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Calls for donations as blood reserves run low

The South African NationalBlood Service's premises in Berea.
The South African NationalBlood Service's premises in Berea.
Image: Mark Andrews

South Africa is running low on blood supply.

The SA National Blood Services (SANBS) said their blood reserves have been affected as donations units have dropped significantly due to the country's lockdown as a result of the Covid-19 outbreak. 

Though donor blood is not required to treat coronavirus related cases, blood transfusions are needed for trauma and organ transplant patients.

Eastern Cape health spokesperson Sizwe Kupelo said the SANBS should take extra measures to “reach out” to their regular donors.

“The SANBS should change the ordinary way of doing things and find ways to reach out to donors during this lockdown period. People may be reluctant to leave their homes to go and donate blood,” said Kupelo.

He said hospitals across the province had seen some positive results from the lockdown.

“There's been a significant drop in trauma cases and in forensics since the start of the lockdown. The dispatch of ambulances has also dropped while emergency calls have dropped by 40%,” Kupelo said.

Recently, the SANBS sent communication to all its donors, assuring that blood donation during the Covid-19 outbreak would be safe.

The organisation's Dr Pheello Lethola said the drop in blood donations was anticipated yet was a cause for concern.

“This was anticipated given the situation we are in. However, the drop in the amounts is quite significant. Normally, we need to operate with a five-day stock level to know we have enough blood for patients. Now, the stocks have dropped to less than three days,” said Lethola.

She said every day SANBS requires over 3,300 donations to meet patients' demand across the country.

The blood service said it implemented measures such as screening of all people at donation clinic entrances, delaying the donations of donors who exhibit flu-like symptoms and heightening control measures at blood donation clinics through the provision of alcohol hand-rub solutions at each clinic entrance.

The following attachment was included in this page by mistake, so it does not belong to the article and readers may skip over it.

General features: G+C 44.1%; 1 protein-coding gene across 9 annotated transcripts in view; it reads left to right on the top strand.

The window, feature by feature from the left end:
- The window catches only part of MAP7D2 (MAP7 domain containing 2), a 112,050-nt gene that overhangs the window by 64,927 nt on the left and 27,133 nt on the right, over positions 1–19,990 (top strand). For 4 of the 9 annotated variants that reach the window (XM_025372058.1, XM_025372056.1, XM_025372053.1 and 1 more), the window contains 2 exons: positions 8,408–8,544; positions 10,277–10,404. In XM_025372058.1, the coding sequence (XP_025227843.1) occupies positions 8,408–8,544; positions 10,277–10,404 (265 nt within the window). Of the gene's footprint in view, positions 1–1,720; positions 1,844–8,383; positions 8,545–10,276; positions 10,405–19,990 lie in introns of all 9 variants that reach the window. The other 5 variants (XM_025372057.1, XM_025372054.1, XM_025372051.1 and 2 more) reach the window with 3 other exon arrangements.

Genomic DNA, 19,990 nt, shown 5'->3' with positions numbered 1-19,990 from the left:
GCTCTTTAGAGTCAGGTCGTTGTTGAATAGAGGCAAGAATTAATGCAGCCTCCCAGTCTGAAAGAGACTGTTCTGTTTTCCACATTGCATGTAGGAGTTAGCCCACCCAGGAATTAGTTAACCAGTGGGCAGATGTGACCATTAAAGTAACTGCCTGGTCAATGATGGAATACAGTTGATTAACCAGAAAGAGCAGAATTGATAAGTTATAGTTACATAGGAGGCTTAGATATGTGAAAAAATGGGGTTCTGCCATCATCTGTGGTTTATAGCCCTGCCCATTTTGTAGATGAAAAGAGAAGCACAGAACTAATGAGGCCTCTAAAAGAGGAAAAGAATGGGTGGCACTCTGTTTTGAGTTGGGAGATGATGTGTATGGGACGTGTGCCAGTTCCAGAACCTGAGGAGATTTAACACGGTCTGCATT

Eastern Cape donor clinics which will remain open for donations include two in East London, one in Mthatha and two in Port Elizabeth.  

On Friday, SANBS released a statement calling on people to donate blood.

“With everyone homebound, blood donations are only trickling slowly in yet we still have many lives to look out for, lives that need saving during this period. We have made several appeals and the reception has been encouraging, this far.

“Taking a look at social media, one can see that South Africans have been so creative and the lockdown content we have seen has been very entertaining,” it read.

The SANBS then created a song titled Gaz'lam which was originally recorded by platinum selling singer Amanda Black and celebrated singer Vusi Nova.

The statement said the #GazlamChallenge was an indoor activity that promoted mass participation through social media.

“The exciting #GazlamChallenge launched on social media on April 1 driven by a few celebrities and influencers, to encourage others to go out and donate blood during the lockdown. Kicked off by Xolani Mayekiso, some of the more notable faces who joined the challenge were Phelo Bala, Sifiso Khanyile and Lucia Mthiyane, sharing their unique renditions of the song,” it read.

Social Media users can join the campaign by posting a video rendition of the Gaz'lam song using the hashtag #GazlamChallenge.

Lyrics to the song can be found on SANBS social media platforms.


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